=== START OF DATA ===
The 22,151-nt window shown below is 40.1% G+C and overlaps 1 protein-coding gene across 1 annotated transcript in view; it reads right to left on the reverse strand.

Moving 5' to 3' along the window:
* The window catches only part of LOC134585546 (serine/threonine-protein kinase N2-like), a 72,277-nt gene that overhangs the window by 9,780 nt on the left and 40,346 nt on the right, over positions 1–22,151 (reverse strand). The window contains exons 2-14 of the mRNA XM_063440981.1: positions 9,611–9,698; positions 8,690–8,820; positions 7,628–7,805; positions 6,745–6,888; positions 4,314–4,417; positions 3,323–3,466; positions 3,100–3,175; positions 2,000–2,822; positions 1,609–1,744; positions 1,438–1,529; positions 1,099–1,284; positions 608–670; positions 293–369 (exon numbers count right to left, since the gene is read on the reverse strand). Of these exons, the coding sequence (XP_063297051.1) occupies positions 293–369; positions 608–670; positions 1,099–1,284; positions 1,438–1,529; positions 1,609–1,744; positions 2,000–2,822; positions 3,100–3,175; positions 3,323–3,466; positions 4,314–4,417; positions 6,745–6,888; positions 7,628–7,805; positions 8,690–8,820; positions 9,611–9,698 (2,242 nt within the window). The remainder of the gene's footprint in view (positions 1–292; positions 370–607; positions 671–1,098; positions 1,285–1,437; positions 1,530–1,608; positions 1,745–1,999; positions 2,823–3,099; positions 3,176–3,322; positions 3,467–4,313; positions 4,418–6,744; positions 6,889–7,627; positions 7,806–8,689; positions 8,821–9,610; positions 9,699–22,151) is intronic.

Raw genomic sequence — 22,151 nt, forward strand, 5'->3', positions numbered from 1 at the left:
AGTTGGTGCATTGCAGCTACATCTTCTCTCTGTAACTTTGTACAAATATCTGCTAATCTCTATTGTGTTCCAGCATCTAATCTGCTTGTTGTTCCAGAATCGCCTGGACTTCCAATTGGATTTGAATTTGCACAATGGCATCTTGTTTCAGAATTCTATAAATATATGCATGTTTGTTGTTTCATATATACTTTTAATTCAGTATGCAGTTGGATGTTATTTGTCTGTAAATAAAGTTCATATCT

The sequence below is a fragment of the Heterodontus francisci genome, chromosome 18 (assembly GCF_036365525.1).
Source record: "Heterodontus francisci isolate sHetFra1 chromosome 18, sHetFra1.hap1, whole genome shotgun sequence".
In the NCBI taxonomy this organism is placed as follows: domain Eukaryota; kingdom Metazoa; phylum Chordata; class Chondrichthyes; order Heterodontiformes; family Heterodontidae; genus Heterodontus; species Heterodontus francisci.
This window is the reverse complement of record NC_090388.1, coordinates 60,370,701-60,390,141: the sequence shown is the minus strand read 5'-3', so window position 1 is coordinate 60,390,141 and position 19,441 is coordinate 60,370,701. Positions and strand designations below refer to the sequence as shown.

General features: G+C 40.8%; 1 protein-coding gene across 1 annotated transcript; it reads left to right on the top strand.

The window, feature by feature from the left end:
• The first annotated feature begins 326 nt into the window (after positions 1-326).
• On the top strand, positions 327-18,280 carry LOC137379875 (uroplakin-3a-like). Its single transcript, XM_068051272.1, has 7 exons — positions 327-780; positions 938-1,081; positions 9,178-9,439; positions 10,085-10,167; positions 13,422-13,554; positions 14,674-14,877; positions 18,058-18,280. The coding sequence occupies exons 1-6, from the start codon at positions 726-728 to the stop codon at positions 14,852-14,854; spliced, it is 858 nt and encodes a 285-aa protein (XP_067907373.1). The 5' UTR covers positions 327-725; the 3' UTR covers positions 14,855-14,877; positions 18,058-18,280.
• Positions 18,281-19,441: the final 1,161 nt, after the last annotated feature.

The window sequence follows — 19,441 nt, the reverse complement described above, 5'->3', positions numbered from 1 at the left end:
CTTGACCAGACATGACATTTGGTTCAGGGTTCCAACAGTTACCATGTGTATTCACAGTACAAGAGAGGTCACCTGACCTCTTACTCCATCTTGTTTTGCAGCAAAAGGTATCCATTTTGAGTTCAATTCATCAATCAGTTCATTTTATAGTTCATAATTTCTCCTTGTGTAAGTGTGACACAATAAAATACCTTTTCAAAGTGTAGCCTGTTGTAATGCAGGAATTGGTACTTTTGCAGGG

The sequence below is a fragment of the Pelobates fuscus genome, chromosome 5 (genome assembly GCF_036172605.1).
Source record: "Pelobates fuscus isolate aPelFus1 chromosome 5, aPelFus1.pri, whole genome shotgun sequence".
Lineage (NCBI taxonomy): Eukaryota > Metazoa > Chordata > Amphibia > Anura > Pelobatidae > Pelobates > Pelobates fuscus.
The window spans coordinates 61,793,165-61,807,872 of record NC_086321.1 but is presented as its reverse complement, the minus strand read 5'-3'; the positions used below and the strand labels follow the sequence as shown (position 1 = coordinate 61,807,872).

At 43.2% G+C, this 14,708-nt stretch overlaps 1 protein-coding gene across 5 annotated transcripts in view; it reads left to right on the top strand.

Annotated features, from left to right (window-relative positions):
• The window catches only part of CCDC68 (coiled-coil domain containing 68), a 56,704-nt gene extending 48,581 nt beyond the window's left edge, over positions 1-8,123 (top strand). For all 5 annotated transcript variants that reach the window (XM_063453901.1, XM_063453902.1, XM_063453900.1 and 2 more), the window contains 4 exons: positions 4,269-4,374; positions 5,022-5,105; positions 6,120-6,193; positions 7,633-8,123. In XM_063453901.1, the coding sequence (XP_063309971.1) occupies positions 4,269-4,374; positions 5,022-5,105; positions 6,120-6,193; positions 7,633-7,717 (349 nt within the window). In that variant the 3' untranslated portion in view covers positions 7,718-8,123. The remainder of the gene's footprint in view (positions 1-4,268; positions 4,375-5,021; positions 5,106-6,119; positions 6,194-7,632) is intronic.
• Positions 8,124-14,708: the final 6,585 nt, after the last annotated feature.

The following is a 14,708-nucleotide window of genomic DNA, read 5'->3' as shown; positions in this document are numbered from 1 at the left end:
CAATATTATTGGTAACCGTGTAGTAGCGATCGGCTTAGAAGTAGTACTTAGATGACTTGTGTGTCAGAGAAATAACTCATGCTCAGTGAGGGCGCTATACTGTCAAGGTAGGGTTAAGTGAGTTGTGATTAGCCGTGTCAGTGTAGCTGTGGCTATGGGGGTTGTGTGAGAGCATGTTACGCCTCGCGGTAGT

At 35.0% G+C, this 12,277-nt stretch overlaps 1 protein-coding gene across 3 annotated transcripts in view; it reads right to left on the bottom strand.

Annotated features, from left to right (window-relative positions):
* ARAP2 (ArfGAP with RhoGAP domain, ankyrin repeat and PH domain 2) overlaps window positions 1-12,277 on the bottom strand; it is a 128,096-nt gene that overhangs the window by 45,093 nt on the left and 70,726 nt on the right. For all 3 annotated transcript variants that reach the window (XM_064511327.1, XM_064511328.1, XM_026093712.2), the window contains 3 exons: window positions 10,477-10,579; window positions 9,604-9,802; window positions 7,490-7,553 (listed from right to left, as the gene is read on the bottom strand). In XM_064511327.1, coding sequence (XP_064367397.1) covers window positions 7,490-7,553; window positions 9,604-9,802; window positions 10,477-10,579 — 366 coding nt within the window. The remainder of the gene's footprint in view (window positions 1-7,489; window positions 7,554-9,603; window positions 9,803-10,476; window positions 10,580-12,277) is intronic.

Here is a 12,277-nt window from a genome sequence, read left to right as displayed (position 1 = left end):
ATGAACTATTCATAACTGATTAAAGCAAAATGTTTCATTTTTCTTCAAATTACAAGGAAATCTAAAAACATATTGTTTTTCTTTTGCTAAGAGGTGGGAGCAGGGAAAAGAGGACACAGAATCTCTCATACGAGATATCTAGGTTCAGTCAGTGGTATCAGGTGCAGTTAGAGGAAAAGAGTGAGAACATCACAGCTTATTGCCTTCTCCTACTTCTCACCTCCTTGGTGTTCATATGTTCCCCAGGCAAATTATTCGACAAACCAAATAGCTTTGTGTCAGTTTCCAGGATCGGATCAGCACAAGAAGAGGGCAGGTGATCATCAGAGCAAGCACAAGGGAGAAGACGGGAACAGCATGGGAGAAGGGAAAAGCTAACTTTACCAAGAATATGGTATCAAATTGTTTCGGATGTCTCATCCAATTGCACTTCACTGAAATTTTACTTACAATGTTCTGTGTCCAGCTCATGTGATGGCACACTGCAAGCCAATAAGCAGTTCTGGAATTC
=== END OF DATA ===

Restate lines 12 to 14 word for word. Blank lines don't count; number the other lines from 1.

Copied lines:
• The first annotated feature begins 326 nt into the window (after positions 1-326).
• On the top strand, positions 327-18,280 carry LOC137379875 (uroplakin-3a-like). Its single transcript, XM_068051272.1, has 7 exons — positions 327-780; positions 938-1,081; positions 9,178-9,439; positions 10,085-10,167; positions 13,422-13,554; positions 14,674-14,877; positions 18,058-18,280. The coding sequence occupies exons 1-6, from the start codon at positions 726-728 to the stop codon at positions 14,852-14,854; spliced, it is 858 nt and encodes a 285-aa protein (XP_067907373.1). The 5' UTR covers positions 327-725; the 3' UTR covers positions 14,855-14,877; positions 18,058-18,280.
• Positions 18,281-19,441: the final 1,161 nt, after the last annotated feature.